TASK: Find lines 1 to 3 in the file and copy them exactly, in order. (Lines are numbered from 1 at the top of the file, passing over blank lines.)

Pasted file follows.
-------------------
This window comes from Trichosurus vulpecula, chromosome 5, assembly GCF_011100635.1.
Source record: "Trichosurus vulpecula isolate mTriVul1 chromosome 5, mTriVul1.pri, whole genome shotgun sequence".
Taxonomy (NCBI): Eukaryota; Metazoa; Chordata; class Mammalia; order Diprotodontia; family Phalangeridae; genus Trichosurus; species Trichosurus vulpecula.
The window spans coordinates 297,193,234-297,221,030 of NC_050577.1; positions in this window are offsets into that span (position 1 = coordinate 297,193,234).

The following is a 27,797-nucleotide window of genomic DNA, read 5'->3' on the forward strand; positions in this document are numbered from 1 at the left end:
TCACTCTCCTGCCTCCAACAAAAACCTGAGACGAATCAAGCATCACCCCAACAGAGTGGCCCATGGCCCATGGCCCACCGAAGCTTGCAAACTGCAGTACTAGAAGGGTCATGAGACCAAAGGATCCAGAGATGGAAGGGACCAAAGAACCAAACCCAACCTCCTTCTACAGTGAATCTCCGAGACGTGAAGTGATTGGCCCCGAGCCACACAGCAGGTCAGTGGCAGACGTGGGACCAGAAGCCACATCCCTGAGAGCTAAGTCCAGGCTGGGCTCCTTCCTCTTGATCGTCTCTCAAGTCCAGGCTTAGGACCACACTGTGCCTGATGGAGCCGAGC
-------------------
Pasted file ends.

This window comes from Trichosurus vulpecula, chromosome 5, assembly GCF_011100635.1.
Source record: "Trichosurus vulpecula isolate mTriVul1 chromosome 5, mTriVul1.pri, whole genome shotgun sequence".
Taxonomy (NCBI): Eukaryota; Metazoa; Chordata; class Mammalia; order Diprotodontia; family Phalangeridae; genus Trichosurus; species Trichosurus vulpecula.